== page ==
Microsoft Ships Zotob Worm Zapper

Microsoft's free malicious software removal tool adds detections for 10 variants of the nasty Zotob worm family.

Microsoft Corp. late Wednesday shipped an update to its malware removal tool to detect and delete the fast-spreading "Zotob" worm family.

Microsoft typically updates the free utility once a month—on Patch Tuesday—but with at least a dozen "Zotob" variants squirming through unpatched Windows 2000 systems, the company added detections for 10 mutants to help with the cleanup process.

The new version of the Malicious Software Removal Tool will now zap the following worms: Zotob.A, Zotob.B, Zotob.C, Zotob.D, Zotob.E, Bobax.O, Esbot.A, Rbot.MA, Rbot.MB and Rbot.MC.

/zimages/6/28571.gifClick here to read more about the appearance of Zotob.

The worms, first detected last Saturday, have infected computers at several high-profile organizations, including The New York Times, CNN and ABC.

They propagate by infecting Windows 2000 machines via a "critical" flaw in the Plug and Play (PnP) service, a common component that allows the operating system to detect new hardware on a Windows system.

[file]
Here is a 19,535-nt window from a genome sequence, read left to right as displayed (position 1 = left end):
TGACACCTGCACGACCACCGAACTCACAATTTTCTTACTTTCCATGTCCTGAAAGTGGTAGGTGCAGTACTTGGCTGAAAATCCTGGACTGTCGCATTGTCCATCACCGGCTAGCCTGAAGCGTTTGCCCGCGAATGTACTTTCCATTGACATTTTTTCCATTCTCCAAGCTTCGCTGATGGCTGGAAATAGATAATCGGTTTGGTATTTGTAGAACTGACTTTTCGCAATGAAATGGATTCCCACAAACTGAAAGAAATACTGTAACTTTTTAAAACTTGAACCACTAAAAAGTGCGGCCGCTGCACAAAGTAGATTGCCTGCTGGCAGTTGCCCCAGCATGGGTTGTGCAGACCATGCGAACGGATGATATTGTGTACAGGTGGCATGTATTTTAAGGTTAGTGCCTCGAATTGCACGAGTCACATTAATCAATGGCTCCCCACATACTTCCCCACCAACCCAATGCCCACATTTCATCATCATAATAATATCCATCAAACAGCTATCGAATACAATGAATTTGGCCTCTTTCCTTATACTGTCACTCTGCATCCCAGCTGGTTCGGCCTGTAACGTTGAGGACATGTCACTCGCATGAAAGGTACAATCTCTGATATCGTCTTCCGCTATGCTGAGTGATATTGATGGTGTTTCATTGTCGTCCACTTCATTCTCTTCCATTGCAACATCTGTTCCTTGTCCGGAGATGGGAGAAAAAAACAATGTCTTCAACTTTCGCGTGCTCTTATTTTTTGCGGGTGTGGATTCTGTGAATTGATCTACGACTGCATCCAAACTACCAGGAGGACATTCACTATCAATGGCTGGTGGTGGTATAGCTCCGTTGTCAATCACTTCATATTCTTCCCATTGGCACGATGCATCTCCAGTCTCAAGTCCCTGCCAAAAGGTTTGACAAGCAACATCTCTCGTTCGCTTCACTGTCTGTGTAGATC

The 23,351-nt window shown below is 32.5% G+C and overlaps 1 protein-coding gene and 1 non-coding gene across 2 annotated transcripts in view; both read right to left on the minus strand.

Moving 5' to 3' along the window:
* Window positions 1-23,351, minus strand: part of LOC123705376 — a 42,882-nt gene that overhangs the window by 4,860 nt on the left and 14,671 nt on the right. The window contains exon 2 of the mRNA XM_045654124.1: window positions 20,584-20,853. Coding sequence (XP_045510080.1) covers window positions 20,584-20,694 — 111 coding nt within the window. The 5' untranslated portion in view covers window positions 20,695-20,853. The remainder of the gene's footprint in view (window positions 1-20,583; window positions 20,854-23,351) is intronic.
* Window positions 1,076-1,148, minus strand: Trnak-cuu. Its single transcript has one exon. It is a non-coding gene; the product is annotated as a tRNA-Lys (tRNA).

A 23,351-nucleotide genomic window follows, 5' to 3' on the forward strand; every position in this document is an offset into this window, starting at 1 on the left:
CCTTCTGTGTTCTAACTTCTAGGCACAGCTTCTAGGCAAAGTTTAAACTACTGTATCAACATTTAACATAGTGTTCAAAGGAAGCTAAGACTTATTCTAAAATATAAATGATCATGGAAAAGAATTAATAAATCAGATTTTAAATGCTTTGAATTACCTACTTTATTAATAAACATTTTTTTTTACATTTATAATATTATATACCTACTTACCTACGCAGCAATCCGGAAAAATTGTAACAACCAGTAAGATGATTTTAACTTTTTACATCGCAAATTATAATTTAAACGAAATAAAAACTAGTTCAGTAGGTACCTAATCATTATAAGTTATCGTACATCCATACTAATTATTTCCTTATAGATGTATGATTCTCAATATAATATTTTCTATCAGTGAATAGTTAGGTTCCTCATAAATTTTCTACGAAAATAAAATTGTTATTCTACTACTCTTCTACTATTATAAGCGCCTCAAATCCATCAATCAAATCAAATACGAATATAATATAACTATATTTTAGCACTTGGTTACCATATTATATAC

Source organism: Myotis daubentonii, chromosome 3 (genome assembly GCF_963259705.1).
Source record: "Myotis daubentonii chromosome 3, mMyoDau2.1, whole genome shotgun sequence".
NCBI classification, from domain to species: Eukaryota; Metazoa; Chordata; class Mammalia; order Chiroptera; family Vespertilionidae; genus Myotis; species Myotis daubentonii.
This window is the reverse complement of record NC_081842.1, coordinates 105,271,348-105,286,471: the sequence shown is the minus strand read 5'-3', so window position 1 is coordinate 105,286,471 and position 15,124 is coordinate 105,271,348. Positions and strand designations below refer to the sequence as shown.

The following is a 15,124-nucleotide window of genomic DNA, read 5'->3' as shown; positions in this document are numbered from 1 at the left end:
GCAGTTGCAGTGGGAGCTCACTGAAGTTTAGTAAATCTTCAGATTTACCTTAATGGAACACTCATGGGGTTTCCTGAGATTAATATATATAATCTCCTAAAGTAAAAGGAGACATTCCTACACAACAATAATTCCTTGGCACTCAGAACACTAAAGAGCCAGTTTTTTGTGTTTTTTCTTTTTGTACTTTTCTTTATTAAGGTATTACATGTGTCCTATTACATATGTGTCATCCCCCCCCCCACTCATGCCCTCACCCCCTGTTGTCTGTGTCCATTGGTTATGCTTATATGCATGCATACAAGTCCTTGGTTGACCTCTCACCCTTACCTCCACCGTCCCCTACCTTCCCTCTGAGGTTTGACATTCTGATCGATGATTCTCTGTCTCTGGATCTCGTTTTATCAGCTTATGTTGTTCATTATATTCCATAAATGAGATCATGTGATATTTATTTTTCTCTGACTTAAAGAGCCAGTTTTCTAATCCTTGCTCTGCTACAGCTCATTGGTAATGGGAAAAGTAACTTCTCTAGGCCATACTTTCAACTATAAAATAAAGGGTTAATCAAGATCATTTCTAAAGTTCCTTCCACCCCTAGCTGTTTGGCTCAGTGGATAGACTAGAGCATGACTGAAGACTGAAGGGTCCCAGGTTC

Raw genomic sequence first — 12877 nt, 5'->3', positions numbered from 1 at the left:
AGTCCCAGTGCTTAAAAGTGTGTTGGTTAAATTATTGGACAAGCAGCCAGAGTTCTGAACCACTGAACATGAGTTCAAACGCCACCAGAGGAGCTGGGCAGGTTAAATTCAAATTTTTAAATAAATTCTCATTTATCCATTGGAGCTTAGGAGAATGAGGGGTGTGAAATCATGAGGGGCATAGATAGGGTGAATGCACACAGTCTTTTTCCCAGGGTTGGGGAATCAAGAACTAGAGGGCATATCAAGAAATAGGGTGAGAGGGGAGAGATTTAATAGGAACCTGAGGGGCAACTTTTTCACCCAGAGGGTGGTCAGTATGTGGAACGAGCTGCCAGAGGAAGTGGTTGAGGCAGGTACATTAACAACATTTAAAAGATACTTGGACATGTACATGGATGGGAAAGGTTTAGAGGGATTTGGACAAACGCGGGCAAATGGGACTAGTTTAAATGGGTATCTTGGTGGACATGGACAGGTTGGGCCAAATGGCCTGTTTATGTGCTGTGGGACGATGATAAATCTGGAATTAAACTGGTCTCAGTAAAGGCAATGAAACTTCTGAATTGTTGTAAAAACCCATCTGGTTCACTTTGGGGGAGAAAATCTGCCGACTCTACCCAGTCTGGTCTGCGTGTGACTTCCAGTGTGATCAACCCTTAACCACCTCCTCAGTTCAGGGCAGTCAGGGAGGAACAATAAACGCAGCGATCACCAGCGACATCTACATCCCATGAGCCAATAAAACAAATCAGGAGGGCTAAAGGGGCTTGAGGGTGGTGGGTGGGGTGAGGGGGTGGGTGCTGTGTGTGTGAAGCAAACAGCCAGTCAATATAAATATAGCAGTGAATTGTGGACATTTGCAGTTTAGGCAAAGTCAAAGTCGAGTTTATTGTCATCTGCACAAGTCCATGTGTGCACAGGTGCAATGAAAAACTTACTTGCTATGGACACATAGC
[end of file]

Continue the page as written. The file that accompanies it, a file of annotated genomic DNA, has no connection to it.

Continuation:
Microsoft released a patch for the flaw as part of its August security bulletins and warned since Aug. 9 that the bug could lead to privilege escalation and remote code execution attacks.

According to Finnish anti-virus vendor F-Secure Corp., there are at least three "Zotob" mutants and several IRC (Internet Relay Chat) bots making the rounds in the current wave of attacks.

The company has also seen evidence of rival virus writers deleting competing bots installed via the PnP hole, a clear suggestion that there are two groups responsible for the attacks.

Microsoft is maintaining a "moderate" rating on the Zotob incident and is continuing to beat the drum for Windows 2000 users to apply the MS05-039 patch.

"Our investigation has determined that only a small number of customers have been affected, and Microsoft security professionals are working directly with them. We have seen no indication of widespread impact to the Internet," a Microsoft spokesperson said.

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